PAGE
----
Staffa by the Highland Note-Book

Letter H.

Having surveyed the various objects in Iona, we sailed for a spot no less interesting. Thousands have described it. Few, however, have seen it by torch or candle light, and in this respect we differ from most tourists. All description, however, of this far-famed wonder must be vain and fruitless. The shades of night were fast descending, and had settled on the still waves and the little group of islets, called the Treshnish Isles, when our vessel approached the celebrated Temple of the Sea. We had light enough to discern its symmetry and proportions; but the colour of the rock—a dark grey—and the minuter graces of the columns, were undistinguishable in the evening gloom. The great face of the rock is the most wonderful production of nature we ever beheld. It reminded us of the west front of York or Lincoln cathedral—a resemblance, perhaps, fanciful in all but the feelings they both excite—especially when the English minster is seen by moonlight. The highest point of Staffa at this view is about one hundred feet; in its centre is the great cave, called Fingal's Cave, stretching up into the interior of the rock a distance of more than 200 feet. After admiring in mute astonishment the columnar proportions of the rock, regular as if chiselled by the hand of art, the passengers entered a small boat, and sailed under the arch. The boatmen had been brought from Iona, and they instantly set themselves to light some lanterns, and form torches of old ropes and tar, with which they completely illuminated the ocean hall, into which we were ushered.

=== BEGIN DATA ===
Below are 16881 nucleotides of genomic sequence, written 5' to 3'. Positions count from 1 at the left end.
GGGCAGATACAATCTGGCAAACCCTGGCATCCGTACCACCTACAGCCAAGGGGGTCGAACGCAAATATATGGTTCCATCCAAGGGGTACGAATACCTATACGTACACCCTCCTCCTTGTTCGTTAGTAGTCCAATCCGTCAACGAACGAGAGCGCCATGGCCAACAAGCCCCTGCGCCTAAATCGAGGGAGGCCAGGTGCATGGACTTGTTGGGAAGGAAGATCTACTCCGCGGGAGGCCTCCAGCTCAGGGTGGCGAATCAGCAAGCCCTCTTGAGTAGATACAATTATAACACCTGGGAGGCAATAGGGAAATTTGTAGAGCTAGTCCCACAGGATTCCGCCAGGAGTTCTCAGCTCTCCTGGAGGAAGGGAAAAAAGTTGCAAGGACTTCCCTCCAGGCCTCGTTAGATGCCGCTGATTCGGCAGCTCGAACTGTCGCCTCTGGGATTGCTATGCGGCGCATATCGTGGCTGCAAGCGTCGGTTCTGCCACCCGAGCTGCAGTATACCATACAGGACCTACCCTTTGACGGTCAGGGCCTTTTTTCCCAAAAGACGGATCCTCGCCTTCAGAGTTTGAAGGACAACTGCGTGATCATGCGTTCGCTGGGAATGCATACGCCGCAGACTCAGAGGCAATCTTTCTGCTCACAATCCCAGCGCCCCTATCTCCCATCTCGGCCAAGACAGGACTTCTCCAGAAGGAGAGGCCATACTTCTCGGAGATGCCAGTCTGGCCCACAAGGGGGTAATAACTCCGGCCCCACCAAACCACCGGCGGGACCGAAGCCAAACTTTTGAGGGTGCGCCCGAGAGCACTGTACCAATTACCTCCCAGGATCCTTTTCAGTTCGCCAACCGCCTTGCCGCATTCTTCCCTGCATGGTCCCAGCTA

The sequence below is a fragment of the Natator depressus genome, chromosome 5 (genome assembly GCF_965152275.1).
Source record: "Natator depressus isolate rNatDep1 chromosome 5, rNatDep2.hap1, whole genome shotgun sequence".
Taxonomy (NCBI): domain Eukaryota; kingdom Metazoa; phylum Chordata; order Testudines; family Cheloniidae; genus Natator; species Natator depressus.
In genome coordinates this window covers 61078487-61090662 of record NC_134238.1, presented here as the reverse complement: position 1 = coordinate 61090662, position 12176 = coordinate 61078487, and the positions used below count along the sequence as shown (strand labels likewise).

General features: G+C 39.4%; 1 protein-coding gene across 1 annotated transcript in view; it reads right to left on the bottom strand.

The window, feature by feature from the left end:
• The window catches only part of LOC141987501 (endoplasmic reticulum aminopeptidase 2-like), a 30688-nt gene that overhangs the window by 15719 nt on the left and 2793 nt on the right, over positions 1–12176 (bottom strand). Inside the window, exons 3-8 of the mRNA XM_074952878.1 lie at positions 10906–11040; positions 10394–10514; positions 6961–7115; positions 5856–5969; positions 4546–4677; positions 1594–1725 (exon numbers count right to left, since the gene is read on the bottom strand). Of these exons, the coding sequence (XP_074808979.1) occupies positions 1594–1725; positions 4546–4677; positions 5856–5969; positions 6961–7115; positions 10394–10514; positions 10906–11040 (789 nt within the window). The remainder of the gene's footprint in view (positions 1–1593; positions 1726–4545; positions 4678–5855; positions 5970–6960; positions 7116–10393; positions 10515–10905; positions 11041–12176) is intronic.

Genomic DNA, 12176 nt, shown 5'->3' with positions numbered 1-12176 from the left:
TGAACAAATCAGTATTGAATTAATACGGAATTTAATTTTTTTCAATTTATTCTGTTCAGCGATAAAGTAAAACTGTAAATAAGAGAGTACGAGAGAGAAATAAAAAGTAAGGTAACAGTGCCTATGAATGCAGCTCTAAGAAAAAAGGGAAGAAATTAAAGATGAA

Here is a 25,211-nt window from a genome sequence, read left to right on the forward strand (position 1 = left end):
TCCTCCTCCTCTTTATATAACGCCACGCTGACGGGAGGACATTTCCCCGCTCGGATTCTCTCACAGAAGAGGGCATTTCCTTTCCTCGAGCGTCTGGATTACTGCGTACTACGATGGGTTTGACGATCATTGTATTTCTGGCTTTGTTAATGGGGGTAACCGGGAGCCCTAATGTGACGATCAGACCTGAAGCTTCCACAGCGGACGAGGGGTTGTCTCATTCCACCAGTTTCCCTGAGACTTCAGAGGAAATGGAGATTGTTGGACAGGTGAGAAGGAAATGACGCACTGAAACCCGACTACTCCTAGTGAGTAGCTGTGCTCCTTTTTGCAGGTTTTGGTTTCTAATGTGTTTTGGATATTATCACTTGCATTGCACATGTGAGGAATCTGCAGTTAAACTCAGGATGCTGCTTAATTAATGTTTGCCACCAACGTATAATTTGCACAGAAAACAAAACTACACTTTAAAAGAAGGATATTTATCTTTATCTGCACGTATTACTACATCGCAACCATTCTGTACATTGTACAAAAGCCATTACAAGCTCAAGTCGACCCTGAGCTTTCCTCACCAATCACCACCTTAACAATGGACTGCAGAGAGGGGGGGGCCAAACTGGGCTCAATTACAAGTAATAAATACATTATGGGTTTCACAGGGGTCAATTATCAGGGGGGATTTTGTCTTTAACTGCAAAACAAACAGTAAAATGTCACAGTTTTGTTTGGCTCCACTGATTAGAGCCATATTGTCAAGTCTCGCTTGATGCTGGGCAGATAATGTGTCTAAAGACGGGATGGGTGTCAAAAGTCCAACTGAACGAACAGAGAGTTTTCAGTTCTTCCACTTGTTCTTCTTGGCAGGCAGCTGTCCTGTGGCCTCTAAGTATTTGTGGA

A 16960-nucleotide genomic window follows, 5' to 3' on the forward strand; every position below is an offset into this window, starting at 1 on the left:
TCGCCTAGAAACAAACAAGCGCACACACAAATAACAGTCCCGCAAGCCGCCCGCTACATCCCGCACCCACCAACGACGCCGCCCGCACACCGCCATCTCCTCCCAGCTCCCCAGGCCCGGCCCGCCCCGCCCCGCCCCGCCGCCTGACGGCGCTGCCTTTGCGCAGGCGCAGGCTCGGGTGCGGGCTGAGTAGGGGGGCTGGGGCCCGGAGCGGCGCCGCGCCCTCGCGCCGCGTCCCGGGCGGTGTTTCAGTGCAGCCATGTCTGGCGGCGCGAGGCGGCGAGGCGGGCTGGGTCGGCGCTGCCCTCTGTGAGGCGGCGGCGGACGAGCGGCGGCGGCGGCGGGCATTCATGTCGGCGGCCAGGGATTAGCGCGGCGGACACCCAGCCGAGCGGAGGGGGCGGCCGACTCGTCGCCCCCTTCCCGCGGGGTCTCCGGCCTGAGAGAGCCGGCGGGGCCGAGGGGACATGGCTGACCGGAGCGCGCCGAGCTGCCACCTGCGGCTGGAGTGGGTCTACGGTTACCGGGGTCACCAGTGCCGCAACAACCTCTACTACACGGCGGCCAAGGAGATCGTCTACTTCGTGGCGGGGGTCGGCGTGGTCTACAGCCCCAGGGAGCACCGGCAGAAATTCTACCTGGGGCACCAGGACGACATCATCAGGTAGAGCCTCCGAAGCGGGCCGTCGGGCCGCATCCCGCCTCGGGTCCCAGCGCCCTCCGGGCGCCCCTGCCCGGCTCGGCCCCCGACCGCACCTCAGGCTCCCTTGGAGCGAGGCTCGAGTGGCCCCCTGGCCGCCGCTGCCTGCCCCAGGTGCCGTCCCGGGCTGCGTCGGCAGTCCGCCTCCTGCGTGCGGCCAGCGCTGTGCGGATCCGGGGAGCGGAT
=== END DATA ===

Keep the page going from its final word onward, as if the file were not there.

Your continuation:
The complete stillness of the scene, except the low plashing of the waves; the fitful gleams of light thrown first on the walls and ceiling, as the men moved to and fro along the side of the stupendous cave; the appearance of the varied roof, where different stalactites or petrifactions are visible; the vastness and perfect art or semblance of art of the whole, altogether formed a scene the most sublime, grand, and impressive ever witnessed.

The Cathedral of Iona sank into insignificance before this great temple of nature, reared, as if in mockery of the temples of man, by the Almighty Power who laid the beams of his chambers on the waters, and who walketh upon the wings of the wind. Macculloch says that it is with the morning sun only that the great face of Staffa can be seen in perfection; as the general surface is undulating and uneven, large masses of light or shadow are thus produced. We can believe, also, that the interior of the cave, with its broken pillars and variety of tints, and with the green sea rolling over a dark red or violet-coloured rock, must be seen to more advantage in the full light of day. Yet we question whether we could have been more deeply sensible of the beauty and grandeur of the scene than we were under the unusual circumstances we have described. The boatmen sang a Gaelic joram or boat-song in the cave, striking their oars very violently in time with the music, which resounded finely through the vault, and was echoed back by roof and pillar. One of them, also, fired a gun, with the view of producing a still stronger effect of the same kind. When we had fairly satisfied ourselves with contemplating the cave, we all entered the boat and sailed round by the Clamshell Cave (where the basaltic columns are bent like the ribs of a ship), and the Rock of the Bouchaille, or the herdsman, formed of small columns, as regular and as interesting as the larger productions. We all clambered to the top of the rock, which affords grazing for sheep and cattle, and is said to yield a rent of £20 per annum to the proprietor. Nothing but the wide surface of the ocean was visible from our mountain eminence, and after a few minutes' survey we descended, returned to the boat, and after regaining the steam-vessel, took our farewell look of Staffa, and steered on for Tobermory.

Fingal's Cave, Staffa.